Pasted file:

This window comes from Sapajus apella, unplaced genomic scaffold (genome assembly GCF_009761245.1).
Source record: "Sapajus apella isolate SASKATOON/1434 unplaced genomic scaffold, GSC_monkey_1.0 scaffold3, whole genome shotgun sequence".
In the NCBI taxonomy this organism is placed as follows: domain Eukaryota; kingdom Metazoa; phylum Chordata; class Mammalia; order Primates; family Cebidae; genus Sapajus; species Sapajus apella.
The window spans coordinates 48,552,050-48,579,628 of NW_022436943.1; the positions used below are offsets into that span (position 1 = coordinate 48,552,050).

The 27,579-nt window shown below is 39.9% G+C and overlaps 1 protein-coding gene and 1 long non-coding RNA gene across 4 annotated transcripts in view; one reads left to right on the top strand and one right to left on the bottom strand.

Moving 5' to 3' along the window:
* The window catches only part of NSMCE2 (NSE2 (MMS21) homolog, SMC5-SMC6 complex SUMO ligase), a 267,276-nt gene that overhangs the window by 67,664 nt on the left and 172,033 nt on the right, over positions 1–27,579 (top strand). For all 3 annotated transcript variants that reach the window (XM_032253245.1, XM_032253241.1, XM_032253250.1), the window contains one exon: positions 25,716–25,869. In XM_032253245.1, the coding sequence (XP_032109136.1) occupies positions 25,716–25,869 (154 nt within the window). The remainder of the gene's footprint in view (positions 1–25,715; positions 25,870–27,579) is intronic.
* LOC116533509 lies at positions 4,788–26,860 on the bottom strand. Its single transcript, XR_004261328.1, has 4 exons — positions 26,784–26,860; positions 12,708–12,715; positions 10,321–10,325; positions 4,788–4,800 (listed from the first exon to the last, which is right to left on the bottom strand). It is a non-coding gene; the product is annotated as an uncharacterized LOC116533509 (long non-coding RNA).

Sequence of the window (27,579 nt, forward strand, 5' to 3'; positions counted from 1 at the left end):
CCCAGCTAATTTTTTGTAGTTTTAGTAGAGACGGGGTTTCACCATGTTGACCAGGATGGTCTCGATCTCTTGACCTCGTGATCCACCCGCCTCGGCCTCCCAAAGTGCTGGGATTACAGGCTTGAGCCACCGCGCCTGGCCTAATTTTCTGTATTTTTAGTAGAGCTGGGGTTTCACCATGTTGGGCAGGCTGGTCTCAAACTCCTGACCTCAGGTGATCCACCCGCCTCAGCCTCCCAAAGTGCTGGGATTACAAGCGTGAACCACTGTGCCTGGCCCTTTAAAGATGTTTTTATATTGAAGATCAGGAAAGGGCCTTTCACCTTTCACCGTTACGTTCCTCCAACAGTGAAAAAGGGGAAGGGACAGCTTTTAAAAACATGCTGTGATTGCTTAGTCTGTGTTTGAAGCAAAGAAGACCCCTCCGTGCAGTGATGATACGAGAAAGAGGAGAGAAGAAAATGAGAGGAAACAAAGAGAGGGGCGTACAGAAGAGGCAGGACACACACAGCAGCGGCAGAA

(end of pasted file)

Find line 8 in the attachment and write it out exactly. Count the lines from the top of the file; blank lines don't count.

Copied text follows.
* LOC116533509 lies at positions 4,788–26,860 on the bottom strand. Its single transcript, XR_004261328.1, has 4 exons — positions 26,784–26,860; positions 12,708–12,715; positions 10,321–10,325; positions 4,788–4,800 (listed from the first exon to the last, which is right to left on the bottom strand). It is a non-coding gene; the product is annotated as an uncharacterized LOC116533509 (long non-coding RNA).